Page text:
Let's parse a little, shall we? What, exactly, bothers this narrator? A series of double-entendre slang words, most of which come from and/or pertain to what we now like to call "urban" communities. Is crack really a problem for you, sir? Crystal meth, I'll believe, but crack? I doubt it. And ho's? Well, did you object "back when" they were called hookers? Finally, come on, "I'm down with that" -- at best you're a curmudgeon, Narrator-Man, and at worst you're pining for a world in which your vernacular (and, by extension, your worldview) was white, white, white. It's not too far a mosey from "I miss back when" to Trent Lott's infamous remarks about Strom Thurmond. Why can't we just avoid the problems we're having now, McGraw's song asks, why can't we go back to that simpler place in time (when, you know, segregation was legal)?

In conclusion: Do I think all Southerners/ country music fans are racist? Hell no. And I'll hurt the face of anyone who says so. Do I think Tim McGraw is racist? I highly doubt it, and not just because of his hypnotizingly repetitive duet with Nelly. Which is exactly what pisses me off about this song -- it's pandering to a base, in the worst way. Selling one thing by tacit inclusion of another, especially for someone who's as capable of complex emotion as I'd like to believe Tim McGraw is . . . well, it's a big, stinkin' cop out. The wind is not all that blows, sir. Your song does, too.

7 comments:

adoherty said...

Complex imagery--you can't convince me that the name "Red Rag Top" wasn't chosen intentionally. (And yes, it's a sad--and good--song.)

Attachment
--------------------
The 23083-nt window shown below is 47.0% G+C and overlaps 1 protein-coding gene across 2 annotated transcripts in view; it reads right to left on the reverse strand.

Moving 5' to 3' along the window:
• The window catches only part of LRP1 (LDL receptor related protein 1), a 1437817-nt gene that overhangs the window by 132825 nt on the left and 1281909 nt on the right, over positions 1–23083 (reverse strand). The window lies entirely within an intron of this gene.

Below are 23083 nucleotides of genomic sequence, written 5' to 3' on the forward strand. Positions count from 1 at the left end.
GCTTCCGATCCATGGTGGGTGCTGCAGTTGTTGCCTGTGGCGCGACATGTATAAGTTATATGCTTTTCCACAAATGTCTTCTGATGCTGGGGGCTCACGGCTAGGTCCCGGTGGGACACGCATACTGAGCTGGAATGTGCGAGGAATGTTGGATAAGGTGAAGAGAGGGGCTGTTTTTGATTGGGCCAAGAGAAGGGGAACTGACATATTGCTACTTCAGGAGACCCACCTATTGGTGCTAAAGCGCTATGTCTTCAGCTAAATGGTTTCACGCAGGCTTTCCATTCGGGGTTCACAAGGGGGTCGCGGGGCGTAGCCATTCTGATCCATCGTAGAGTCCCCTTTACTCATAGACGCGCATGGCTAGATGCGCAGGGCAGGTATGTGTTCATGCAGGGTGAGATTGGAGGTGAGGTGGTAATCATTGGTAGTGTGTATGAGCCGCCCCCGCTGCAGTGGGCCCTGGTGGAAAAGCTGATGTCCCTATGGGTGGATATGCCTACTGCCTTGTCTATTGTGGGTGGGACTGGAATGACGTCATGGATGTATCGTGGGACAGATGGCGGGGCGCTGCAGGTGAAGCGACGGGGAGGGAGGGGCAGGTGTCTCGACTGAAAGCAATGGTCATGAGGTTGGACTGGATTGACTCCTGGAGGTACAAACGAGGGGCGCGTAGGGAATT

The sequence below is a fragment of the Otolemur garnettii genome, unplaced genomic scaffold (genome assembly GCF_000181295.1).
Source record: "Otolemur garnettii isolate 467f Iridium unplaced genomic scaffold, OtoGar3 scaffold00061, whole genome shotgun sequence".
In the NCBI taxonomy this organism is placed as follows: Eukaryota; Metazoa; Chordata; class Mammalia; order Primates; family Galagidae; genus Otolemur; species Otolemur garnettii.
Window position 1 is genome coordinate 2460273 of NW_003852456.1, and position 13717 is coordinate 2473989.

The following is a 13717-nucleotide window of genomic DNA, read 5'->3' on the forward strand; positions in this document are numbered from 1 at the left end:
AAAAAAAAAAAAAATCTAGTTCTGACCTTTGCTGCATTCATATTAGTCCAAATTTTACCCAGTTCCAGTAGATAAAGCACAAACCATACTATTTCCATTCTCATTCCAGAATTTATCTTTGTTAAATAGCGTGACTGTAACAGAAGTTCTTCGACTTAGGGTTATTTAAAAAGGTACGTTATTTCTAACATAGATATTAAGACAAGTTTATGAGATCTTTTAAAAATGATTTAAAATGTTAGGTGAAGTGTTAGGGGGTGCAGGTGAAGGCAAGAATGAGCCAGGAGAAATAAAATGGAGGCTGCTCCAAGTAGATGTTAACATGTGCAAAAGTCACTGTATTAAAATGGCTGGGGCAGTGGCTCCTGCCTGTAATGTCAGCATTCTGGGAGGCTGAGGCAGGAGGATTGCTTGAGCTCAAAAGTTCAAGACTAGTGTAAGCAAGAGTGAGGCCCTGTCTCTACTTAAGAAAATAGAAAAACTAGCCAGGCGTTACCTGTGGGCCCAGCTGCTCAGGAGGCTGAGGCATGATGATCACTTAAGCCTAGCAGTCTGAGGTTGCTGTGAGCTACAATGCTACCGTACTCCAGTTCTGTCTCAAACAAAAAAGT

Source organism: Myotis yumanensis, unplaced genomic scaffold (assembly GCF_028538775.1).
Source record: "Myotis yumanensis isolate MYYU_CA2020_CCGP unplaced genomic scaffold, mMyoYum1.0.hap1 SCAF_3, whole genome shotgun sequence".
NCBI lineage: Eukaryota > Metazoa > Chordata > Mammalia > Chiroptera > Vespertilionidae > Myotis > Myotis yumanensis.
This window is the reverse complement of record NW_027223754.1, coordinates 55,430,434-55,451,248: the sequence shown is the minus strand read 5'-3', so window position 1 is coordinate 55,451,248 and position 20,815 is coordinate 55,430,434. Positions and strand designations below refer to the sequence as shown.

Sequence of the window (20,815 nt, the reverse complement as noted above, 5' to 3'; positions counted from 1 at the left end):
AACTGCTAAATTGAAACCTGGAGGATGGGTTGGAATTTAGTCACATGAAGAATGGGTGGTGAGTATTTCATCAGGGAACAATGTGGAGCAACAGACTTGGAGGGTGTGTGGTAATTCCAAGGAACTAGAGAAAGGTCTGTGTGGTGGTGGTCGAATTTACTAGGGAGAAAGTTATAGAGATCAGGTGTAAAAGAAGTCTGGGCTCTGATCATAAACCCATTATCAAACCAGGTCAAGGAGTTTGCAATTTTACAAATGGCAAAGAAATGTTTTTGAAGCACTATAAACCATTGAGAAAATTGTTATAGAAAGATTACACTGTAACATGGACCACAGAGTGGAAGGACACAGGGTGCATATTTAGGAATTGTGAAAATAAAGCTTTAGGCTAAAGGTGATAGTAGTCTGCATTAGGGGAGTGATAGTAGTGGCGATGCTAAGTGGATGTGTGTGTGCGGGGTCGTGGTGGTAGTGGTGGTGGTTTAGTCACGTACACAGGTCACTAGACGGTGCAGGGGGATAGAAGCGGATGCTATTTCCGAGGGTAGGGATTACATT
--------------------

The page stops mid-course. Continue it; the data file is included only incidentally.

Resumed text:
adoherty said...

Also, as the illegitimate child of baseball star Tug McGraw (who couldn't be bothered to acknowledge him until he was rich & famous on his own)*, the author has to think that he could well have been aborted, too. Which makes it all even more complex.
*See People magazine.

jean-pierre said...

Good commentary. Might have noticed the same thing, but couldn't have said it better. Maybe I've been living in the South too long.

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Hoodia said...

Help me Dude, I think I'm lost..... I was searching for Elvis and somehow ended up in your blog, but you know I'm sure I saw him in a car lot yesterday, which is really strange because the last time I saw him was in the supermarket. No honest really, he was right there in front of me, next to the steaks singing "Love me Tender". He said to me (his lip was only slightly curled) "Boy, you need to get yourself a San Diego cosmetic surgery doctor ,to fit into those blue suede shoes of yours. But Elvis said in the Ghetto nobody can afford a San Diego plastic surgery doctor. Dude I'm All Shook Up said Elvis. I think I'll have me another cheeseburger. Then I'm gonna go round and see Michael Jackson and we're gonna watch a waaaay cool make-over show featuring some Tijuana dentists on the TV in the back of my Hummer. And then he just walked out of the supermarket singing. . . "You give me love and consolation,
You give me strength to carry on " Strange day or what? :-)